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By: Maggie B.
Core Homes
Core Homes aren't the worst builders but to keep the review short I will only talk about the problems. The first problem is they flipped our plan from the drawing without telling us. We would have made changes with windows due to the orientation had we know. The second problem was that no one told us the elevation we chose would alter the interior. It made a room 2' shorter than anticipated making a very important room go from cozy to tight. Since the house was already framed when we realized what was wrong, there was very little that we could do to fix it. We added two doors to the plan and changed the way three doors opened. They forgot about the added ones and installed the others opening wrong. We were delayed by weeks, electrical is now awkward, and there are gouges in the drywall still. There are a bunch of smaller problems but the only ones they will fix are ones I could fix myself with the exception of the window they installed upside down. Oh, and the painters were TERRIBLE.
By: pamela.pinnow
Excellent Service. Great Prices!
Tips & Advices
If there is ever a dispute regarding payment over the course of the project, a contractor or subcontractor could place a payment claim, or lien, on your property. To avoid this, ask the contractor to sign a lien release, which is a legal agreement that states that any payment accepted is final. This can come in handy if a contractor has his or her own payment issues with their subcontractors. Signing a lien release form certifies that any payment made by a client to the contractor is enough to pay for any goods or services rendered.
Absolutely ask. Paying too much up front offers the homeowner minimal leverage if the quality of work does not meet expectations or contractual specifications. Try to establish a reasonable pay schedule, such as paying 10 percent of the total cost for each 10 percent of the work that is completed. Include this payment plan in the contract, as well.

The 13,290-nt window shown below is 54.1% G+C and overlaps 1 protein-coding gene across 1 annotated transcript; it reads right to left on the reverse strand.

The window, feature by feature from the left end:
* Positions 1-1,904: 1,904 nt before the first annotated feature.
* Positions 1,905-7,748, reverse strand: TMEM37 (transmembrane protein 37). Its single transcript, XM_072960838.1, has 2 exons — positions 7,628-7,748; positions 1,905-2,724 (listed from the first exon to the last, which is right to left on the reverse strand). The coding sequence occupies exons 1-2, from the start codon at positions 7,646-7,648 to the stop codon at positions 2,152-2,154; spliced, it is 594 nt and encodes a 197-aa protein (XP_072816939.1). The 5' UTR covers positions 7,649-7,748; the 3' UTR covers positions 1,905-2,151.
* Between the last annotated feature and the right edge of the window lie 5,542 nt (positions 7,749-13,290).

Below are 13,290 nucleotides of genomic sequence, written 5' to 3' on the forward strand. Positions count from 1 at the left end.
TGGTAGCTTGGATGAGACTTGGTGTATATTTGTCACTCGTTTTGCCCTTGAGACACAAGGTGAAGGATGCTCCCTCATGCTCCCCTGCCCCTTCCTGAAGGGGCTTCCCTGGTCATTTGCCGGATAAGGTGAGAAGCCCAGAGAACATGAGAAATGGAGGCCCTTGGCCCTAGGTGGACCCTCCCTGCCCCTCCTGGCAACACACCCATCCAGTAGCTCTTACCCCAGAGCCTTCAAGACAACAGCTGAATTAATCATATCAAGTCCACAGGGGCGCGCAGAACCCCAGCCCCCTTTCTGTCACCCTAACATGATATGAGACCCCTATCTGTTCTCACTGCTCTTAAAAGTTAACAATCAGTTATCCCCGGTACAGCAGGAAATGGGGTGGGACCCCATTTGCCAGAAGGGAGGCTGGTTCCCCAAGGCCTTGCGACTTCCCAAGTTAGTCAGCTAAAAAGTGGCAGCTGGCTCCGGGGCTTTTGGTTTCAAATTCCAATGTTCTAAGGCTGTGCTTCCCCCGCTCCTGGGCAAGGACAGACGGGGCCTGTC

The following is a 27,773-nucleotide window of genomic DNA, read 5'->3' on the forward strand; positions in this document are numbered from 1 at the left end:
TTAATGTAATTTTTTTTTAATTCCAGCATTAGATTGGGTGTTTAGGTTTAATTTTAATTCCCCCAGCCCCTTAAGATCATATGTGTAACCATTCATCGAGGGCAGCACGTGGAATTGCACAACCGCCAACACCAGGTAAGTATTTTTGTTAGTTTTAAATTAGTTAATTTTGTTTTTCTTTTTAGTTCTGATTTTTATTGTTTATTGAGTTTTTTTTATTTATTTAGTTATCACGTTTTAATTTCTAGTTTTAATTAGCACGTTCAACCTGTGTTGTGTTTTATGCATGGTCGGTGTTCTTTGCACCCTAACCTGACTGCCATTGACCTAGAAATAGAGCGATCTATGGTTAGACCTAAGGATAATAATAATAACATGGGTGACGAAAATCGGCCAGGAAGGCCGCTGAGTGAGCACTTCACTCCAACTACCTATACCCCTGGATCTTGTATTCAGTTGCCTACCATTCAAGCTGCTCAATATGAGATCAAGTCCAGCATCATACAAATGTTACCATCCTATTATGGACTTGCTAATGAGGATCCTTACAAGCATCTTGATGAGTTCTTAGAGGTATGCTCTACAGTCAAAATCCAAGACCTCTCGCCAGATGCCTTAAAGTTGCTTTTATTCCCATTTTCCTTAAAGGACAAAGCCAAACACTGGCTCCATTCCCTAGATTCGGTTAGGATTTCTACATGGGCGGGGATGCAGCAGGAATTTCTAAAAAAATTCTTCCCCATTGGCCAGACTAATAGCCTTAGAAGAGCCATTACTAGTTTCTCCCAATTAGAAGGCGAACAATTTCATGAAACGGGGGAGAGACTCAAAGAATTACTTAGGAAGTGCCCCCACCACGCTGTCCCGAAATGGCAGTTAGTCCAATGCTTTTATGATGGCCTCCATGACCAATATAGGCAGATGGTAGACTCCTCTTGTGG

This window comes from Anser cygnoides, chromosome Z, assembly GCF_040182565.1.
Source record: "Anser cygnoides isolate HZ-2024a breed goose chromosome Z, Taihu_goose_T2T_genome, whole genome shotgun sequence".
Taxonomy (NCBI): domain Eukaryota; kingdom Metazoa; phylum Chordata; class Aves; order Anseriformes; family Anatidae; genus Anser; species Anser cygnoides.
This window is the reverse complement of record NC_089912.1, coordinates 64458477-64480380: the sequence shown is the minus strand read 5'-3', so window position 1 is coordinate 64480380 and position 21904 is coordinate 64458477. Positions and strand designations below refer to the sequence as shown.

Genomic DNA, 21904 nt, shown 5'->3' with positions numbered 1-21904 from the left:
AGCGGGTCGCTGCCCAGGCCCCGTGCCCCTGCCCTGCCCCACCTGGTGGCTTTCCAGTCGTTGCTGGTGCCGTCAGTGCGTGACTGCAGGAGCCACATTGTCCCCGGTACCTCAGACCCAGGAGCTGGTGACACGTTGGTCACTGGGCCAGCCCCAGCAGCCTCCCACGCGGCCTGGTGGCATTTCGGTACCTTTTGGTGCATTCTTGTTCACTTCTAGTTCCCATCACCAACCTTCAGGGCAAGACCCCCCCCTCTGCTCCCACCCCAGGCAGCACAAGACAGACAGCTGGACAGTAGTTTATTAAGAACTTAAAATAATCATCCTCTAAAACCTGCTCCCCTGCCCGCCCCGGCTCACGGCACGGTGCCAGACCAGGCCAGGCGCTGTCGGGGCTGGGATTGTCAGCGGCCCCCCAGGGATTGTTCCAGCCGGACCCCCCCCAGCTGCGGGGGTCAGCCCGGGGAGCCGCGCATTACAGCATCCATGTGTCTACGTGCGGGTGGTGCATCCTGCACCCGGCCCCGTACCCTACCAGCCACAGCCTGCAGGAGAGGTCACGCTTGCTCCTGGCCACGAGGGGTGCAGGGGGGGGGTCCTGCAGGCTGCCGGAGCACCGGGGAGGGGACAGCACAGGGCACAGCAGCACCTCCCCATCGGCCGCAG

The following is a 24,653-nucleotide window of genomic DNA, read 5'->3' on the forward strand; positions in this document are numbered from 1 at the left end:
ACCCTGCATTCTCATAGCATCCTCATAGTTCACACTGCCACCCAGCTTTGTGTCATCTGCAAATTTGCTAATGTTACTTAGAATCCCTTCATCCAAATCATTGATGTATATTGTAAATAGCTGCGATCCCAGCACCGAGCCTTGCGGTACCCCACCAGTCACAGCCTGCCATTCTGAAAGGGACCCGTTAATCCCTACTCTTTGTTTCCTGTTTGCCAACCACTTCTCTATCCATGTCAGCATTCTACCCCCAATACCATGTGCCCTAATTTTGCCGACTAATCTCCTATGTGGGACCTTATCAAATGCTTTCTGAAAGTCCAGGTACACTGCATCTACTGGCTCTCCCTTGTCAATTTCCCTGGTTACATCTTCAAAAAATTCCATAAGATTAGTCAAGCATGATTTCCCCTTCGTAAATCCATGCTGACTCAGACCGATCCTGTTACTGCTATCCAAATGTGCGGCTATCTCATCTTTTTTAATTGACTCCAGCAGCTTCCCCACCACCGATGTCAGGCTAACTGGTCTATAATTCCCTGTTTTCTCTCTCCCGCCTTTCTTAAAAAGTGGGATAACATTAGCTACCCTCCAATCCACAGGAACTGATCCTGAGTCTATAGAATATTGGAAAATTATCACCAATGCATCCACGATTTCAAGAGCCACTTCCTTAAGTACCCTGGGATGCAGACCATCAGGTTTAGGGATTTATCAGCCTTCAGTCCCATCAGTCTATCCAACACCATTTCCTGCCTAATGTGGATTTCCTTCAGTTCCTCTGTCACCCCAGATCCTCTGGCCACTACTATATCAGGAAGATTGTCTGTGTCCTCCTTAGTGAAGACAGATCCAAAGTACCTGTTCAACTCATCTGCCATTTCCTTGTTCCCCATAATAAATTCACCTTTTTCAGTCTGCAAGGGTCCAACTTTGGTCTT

Before any money changes hands, there should be a contract to sign. Make sure the specifics of the work and all costs are listed in the contract, including details. If you forget to have something included in the contract after signing it, there's rarely a chance of recourse.
Ask the contractor for proof of their certification before signing anything, as well as their proof of insurance. You should also check your homeowners insurance policy to see if they offer coverage for contracted work. You may want to call your insurance provider and ask for more details on what your plan will and won't cover.
Yes. Plans for how the work site will be cleaned at the end of each day as well as at the conclusion of work need to be put in writing. An experienced general contractor should make every effort to keep the workspace clean and prevent dirtying or damaging any other area. Even so, talk with the contractor about the daily schedule, the logistics of transporting workers and equipment, and how cleanup will be handled.

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